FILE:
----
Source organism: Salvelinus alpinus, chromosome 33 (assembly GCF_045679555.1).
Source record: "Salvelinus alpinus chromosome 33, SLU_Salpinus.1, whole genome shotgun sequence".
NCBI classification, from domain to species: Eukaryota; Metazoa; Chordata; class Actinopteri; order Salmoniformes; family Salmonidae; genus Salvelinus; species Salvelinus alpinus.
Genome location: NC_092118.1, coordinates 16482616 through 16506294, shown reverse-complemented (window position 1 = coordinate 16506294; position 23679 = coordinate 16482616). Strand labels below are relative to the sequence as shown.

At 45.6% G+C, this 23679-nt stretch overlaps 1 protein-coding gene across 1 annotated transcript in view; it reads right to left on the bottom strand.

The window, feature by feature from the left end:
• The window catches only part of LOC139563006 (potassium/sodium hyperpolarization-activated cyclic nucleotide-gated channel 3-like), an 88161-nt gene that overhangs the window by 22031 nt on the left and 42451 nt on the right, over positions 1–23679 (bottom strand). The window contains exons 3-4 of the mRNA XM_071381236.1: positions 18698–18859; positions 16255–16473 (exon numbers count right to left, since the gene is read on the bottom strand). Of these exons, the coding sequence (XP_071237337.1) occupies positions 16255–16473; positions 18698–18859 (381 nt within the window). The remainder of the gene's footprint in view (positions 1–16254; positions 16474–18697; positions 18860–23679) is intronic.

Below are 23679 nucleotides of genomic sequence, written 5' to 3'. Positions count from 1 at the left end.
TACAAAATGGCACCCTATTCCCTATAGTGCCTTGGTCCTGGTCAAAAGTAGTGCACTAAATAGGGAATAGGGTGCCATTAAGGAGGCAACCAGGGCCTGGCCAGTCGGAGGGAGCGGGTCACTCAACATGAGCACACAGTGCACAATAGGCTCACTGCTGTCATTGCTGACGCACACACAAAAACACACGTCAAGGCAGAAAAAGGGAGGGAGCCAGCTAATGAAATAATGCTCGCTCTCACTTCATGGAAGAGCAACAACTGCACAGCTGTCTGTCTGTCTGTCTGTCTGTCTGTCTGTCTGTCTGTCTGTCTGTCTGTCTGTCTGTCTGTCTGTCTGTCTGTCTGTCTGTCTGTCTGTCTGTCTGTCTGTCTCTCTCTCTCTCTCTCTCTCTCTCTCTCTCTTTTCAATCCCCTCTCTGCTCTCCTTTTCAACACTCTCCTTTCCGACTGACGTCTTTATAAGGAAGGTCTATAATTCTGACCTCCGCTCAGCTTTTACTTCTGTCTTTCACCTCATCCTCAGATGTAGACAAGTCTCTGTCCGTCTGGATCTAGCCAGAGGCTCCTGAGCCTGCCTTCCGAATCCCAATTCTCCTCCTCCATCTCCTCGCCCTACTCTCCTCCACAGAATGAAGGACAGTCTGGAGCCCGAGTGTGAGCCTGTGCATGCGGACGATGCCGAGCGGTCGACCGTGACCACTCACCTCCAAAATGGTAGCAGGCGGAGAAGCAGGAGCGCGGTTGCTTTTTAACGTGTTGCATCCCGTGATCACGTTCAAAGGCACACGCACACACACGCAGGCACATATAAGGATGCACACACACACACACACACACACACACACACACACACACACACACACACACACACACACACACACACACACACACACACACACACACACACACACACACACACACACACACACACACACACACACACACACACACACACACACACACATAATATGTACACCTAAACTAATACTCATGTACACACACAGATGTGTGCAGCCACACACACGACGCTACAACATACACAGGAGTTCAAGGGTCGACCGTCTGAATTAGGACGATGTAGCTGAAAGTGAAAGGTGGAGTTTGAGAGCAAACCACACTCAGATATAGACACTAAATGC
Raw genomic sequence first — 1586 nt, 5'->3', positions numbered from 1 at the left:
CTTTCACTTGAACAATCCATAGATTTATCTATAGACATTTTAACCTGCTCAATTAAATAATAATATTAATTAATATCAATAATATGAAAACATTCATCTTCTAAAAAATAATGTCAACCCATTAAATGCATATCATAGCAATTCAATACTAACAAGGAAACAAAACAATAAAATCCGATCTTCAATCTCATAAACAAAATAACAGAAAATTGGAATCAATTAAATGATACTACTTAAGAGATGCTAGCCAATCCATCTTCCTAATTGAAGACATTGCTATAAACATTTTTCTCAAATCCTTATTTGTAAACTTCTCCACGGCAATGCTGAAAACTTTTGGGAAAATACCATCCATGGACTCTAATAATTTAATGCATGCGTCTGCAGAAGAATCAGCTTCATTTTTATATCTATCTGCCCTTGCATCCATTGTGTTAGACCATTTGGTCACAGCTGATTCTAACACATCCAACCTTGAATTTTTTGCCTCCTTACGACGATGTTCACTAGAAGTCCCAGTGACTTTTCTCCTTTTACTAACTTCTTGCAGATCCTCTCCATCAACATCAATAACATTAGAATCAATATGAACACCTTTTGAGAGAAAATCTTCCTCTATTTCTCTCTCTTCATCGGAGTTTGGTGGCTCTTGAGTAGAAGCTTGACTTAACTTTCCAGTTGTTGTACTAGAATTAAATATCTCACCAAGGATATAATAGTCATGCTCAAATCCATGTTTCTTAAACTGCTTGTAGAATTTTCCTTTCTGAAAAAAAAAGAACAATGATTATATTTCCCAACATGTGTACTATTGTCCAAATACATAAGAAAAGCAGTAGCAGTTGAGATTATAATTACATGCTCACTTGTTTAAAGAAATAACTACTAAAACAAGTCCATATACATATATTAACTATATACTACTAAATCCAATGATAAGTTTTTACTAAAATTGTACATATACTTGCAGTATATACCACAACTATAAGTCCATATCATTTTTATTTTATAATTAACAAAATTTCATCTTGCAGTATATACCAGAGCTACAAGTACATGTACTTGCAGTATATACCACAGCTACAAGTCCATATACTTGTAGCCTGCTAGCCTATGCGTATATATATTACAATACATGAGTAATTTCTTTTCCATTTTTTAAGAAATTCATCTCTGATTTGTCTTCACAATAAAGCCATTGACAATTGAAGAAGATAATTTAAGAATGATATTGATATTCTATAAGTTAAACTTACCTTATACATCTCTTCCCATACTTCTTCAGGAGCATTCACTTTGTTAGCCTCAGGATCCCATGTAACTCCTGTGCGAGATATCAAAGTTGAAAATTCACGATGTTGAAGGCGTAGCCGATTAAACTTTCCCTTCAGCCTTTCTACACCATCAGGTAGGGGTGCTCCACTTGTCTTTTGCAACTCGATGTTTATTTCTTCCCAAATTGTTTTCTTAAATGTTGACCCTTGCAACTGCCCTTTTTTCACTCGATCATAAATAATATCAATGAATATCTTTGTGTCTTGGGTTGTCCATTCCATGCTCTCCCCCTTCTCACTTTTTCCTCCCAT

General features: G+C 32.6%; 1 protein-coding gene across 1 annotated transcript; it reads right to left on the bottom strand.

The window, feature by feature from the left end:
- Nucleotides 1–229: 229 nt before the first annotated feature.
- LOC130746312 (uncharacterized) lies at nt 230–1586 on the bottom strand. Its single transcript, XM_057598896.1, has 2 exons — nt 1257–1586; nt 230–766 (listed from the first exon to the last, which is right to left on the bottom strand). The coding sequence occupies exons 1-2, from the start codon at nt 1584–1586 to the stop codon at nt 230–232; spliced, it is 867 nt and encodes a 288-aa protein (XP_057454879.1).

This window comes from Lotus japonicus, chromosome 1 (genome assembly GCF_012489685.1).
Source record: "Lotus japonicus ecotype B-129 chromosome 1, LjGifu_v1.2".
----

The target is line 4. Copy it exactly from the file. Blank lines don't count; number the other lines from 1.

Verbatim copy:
Genome location: NC_092118.1, coordinates 16482616 through 16506294, shown reverse-complemented (window position 1 = coordinate 16506294; position 23679 = coordinate 16482616). Strand labels below are relative to the sequence as shown.